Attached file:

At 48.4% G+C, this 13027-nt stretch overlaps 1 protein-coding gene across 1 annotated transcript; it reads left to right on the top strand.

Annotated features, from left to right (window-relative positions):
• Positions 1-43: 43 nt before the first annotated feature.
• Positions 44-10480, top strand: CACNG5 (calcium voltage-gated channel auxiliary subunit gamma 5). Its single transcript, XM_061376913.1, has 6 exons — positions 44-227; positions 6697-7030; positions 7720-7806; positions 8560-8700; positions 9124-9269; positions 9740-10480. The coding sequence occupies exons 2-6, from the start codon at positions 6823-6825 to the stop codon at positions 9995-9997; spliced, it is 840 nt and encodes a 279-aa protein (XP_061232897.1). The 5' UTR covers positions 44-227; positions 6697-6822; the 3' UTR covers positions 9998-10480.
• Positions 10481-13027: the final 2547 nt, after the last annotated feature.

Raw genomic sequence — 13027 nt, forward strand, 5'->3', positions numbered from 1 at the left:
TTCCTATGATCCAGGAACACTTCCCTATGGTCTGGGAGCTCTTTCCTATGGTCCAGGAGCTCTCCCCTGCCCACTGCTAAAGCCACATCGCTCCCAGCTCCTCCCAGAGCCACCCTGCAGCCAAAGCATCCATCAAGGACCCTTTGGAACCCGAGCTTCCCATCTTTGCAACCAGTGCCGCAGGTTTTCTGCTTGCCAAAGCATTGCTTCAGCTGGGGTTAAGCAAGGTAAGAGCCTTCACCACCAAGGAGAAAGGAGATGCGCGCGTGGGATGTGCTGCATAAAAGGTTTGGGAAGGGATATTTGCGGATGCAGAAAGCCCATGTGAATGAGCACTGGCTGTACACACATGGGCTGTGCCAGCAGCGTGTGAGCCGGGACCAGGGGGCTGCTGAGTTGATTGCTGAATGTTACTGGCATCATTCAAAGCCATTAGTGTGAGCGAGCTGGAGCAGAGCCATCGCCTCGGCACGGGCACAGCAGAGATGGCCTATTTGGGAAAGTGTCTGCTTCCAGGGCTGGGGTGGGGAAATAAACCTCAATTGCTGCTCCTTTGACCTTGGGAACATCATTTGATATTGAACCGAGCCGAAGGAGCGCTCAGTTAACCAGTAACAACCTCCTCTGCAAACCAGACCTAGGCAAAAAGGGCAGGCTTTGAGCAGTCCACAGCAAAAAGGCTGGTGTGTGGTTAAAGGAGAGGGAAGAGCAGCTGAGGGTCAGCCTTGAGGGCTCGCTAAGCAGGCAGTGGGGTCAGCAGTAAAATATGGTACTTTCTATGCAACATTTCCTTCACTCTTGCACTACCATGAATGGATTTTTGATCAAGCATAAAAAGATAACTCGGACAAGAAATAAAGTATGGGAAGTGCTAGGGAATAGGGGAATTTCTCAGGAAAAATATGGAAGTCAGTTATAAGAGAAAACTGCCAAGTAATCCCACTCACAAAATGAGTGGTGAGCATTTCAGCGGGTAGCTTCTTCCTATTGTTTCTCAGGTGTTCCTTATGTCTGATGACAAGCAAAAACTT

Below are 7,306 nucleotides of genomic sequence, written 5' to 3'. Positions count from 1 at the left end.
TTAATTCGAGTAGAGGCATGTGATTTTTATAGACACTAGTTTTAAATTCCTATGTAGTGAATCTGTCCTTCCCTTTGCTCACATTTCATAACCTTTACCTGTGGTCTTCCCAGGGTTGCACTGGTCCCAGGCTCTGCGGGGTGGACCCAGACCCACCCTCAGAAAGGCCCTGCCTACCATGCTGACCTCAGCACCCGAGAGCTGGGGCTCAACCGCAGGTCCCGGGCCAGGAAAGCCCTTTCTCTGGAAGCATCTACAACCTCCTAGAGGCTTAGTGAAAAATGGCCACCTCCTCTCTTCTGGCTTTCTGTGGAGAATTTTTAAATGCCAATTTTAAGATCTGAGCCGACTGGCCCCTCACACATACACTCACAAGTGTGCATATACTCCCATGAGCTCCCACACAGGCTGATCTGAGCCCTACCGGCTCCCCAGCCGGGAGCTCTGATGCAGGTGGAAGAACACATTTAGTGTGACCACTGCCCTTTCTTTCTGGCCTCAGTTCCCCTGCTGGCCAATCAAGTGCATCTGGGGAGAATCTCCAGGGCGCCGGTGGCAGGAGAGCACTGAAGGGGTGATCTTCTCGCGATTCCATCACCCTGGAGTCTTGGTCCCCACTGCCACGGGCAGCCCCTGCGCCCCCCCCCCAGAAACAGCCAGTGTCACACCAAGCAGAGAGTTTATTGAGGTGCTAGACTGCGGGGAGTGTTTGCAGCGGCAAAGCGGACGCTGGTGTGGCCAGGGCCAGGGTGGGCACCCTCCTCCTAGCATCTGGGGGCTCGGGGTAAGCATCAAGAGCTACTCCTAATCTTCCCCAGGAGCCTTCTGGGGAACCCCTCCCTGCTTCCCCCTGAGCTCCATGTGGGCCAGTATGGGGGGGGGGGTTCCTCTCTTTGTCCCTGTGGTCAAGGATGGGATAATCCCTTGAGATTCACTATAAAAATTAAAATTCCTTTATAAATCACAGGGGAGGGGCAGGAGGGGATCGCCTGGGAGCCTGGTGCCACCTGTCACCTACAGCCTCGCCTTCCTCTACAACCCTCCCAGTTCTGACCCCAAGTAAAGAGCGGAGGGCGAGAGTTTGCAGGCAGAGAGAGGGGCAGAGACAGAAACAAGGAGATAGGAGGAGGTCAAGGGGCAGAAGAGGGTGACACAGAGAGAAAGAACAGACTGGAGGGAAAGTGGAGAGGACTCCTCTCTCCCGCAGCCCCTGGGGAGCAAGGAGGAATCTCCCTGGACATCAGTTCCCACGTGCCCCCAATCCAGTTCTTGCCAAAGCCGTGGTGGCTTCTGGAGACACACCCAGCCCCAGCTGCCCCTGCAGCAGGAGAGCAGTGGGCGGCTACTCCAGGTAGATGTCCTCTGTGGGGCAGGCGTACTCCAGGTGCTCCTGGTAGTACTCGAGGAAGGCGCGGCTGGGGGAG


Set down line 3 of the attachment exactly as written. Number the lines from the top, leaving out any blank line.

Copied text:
• Positions 1-43: 43 nt before the first annotated feature.